Contrast the nature of Jesus’ kingship to the world’s kings. Earthly kings rule in their brokenness, usually trying to aggregate power, prestige, and wealth, and almost always lording their own desires and whims over those they rule. Not so with King Jesus, who came to serve us by freeing us from sin and death, and inviting us to rule with him in love and service for the sake of others (cf. Mark 10.45). Moreover, earthly kings usually don’t hesitate to use force to ensure they get what they want. Jesus, on the other hand, rules for our sake because he loves us and wants us to live, not die. But like earthly rulers, Jesus insists that we give him our complete loyalty. If you want to follow me, he tells us, you must come and die. In other words, you must work your whole life in the power of the Spirit to put to death all that is in you that causes you to remain hostile and rebellious toward me. It means, for example, you are to speak the truth in love, even to your enemies. It means you are to be merciful and work for peace, rather than be ruthless and create all sorts of conflict. It means you must challenge the injustice and evil in this world, not by conventional means but by following my example of loving those who hate you and inviting them into a real relationship with me because it is only in me that they can find real life and God’s truth. The world will see what you are doing and hate you because you belong to me. They will persecute and treat you evilly. But don’t be afraid. I’ve overcome the world by my death (John 16.33). Therefore, you are not to return their evil with evil. You are to return their evil with goodness and love, just like I did when I let the powers and their human agents nail me to the cross. This is a lifelong work and it is by no means straightforward. But unlike the temporary rewards you work so hard to get, things like money, prestige, and power, the reward you get for following me is eternal life that begins the moment you give your life to me, imperfect as you are and hard as that is for you to do.

These, then, are the main reasons we should follow King Jesus. He offers us real life not death, healing not sickness, peace not anxiety, real hope not hopelessness, eternity not fleetingness and impermanence, among others. But because Jesus’ kingship is so unlike the earthly counterparts we are all used to, we sometimes wonder if he really is a king at all. I mean, who ever heard of a crucified king? Where’s the sense in loving our enemies and forgiving them when we really want to hit them back as hard as we can? Why would we want to put the needs of others before our own? How can we get ahead in this world if we do stupid stuff like that?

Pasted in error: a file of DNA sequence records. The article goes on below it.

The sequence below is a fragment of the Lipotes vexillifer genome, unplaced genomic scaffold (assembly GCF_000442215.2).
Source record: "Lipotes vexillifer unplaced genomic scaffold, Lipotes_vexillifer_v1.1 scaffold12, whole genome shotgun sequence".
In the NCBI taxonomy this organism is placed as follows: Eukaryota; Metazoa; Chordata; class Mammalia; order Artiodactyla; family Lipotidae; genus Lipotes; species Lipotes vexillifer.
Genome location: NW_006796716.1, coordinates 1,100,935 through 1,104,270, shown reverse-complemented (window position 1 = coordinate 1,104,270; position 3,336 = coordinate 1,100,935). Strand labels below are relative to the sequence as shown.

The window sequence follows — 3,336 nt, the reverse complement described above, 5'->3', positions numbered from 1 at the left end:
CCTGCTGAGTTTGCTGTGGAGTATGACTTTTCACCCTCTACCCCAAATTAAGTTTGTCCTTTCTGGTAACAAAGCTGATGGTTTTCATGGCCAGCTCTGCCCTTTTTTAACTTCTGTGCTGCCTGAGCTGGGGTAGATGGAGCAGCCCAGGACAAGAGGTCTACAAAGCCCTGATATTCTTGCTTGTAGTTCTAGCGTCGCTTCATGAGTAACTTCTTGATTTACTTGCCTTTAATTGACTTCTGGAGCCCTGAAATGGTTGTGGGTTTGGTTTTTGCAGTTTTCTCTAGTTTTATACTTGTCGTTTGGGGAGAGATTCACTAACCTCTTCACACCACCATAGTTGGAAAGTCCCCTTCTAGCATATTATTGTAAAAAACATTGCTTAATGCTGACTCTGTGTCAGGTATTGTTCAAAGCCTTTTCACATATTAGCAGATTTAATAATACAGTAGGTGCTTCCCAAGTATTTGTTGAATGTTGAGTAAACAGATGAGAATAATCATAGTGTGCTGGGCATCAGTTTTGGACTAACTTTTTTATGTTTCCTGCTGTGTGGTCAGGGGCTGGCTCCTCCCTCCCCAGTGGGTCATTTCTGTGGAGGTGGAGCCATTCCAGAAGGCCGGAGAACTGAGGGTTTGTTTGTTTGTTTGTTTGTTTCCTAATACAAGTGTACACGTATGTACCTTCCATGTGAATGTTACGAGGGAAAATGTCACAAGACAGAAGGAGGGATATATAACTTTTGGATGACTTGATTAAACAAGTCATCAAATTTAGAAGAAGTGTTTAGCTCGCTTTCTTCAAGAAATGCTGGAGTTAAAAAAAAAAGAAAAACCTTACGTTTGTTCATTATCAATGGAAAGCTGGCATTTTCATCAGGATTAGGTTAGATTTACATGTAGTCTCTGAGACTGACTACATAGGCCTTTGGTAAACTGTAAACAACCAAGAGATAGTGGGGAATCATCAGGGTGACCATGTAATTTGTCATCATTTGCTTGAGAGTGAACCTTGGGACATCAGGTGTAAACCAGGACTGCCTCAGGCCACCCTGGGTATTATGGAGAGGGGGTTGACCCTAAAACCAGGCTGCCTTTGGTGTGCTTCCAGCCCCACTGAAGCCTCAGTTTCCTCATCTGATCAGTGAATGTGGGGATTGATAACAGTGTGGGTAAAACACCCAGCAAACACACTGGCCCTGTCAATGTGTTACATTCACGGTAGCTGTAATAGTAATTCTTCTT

And perhaps as importantly, will King Jesus protect us in the face of all the evil that appears to be running rampant? Think about it. Terrorists crucify Christians in the mideast and blow up innocents in our cities. Our families are falling apart, not to mention our culture. We treat each other with less and less respect today. Holding a civil conversation seems to be a thing of the past. Instead we have those who resort to fear-mongering and demagoguery, and they are getting people’s attention because we no longer feel safe, a symptom of our increasing alienation and anxiety. So we want to know if King Jesus, like a good ruler, can protect us from these things. Well yes and no. Can he protect us? Of course he can. I dare say that we in this room enjoy his protection daily. But if we follow Jesus, there is no guarantee that he will protect us from evil, even though he can and does according to his good will and purposes for us. This is one of the mysteries with which we have to live. Why does God appear to let evil run rampant in his world? Nowhere does Scripture answer this question. Instead, we are told what God has done to defeat evil and being good earthly creatures we have a hard time believing the answer. As the NT writers insist, God defeated evil on the cross of Jesus Christ (see, e.g., Colossians 2.15). But we want to protest. Evil still exists! Look it up on the Internet, God! Well, yes it does. But God tells us to look at his track record and consider his rescue plan for us in Christ.

Our lessons all speak to this hope and promise. In Daniel, for example, we are told of one of Daniel’s visions. Daniel was a book written while God’s people Israel were in captivity. God had given them up to their earthly enemies in judgment for their ongoing rebellion against God. In fact, God had used their enemies to carry out his judgment! Now they were captives once again, living in exile. Was there any hope for them? Any future? Had God abandoned them forever? Sound familiar, folks, either on a global level or a personal one?